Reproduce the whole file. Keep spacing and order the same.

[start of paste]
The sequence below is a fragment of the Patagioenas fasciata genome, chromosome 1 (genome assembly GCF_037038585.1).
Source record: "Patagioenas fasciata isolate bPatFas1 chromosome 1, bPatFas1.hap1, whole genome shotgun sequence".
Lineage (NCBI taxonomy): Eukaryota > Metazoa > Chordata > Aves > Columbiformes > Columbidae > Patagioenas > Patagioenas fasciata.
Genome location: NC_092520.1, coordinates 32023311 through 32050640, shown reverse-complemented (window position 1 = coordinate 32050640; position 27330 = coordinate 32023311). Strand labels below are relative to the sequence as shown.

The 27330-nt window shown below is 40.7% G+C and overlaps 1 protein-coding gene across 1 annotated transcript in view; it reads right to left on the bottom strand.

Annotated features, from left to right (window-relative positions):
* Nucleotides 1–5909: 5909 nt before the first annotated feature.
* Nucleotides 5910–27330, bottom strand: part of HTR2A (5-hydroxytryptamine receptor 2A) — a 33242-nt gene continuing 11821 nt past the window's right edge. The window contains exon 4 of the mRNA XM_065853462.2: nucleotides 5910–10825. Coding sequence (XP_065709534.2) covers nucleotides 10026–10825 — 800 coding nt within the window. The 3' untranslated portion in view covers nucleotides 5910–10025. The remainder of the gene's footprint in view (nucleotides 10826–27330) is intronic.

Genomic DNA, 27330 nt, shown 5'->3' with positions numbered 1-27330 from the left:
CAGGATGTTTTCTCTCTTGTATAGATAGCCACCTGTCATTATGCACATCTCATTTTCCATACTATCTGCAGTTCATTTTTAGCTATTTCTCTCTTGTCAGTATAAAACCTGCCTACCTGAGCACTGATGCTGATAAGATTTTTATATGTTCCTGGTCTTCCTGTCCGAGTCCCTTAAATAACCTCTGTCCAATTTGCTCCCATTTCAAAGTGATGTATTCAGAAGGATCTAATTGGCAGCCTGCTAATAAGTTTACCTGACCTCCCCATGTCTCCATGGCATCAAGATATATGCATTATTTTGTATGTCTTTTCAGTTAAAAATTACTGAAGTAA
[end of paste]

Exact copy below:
The sequence below is a fragment of the Patagioenas fasciata genome, chromosome 1 (genome assembly GCF_037038585.1).
Source record: "Patagioenas fasciata isolate bPatFas1 chromosome 1, bPatFas1.hap1, whole genome shotgun sequence".
Lineage (NCBI taxonomy): Eukaryota > Metazoa > Chordata > Aves > Columbiformes > Columbidae > Patagioenas > Patagioenas fasciata.
Genome location: NC_092520.1, coordinates 32023311 through 32050640, shown reverse-complemented (window position 1 = coordinate 32050640; position 27330 = coordinate 32023311). Strand labels below are relative to the sequence as shown.

The 27330-nt window shown below is 40.7% G+C and overlaps 1 protein-coding gene across 1 annotated transcript in view; it reads right to left on the bottom strand.

Annotated features, from left to right (window-relative positions):
* Nucleotides 1–5909: 5909 nt before the first annotated feature.
* Nucleotides 5910–27330, bottom strand: part of HTR2A (5-hydroxytryptamine receptor 2A) — a 33242-nt gene continuing 11821 nt past the window's right edge. The window contains exon 4 of the mRNA XM_065853462.2: nucleotides 5910–10825. Coding sequence (XP_065709534.2) covers nucleotides 10026–10825 — 800 coding nt within the window. The 3' untranslated portion in view covers nucleotides 5910–10025. The remainder of the gene's footprint in view (nucleotides 10826–27330) is intronic.

Genomic DNA, 27330 nt, shown 5'->3' with positions numbered 1-27330 from the left:
CAGGATGTTTTCTCTCTTGTATAGATAGCCACCTGTCATTATGCACATCTCATTTTCCATACTATCTGCAGTTCATTTTTAGCTATTTCTCTCTTGTCAGTATAAAACCTGCCTACCTGAGCACTGATGCTGATAAGATTTTTATATGTTCCTGGTCTTCCTGTCCGAGTCCCTTAAATAACCTCTGTCCAATTTGCTCCCATTTCAAAGTGATGTATTCAGAAGGATCTAATTGGCAGCCTGCTAATAAGTTTACCTGACCTCCCCATGTCTCCATGGCATCAAGATATATGCATTATTTTGTATGTCTTTTCAGTTAAAAATTACTGAAGTAA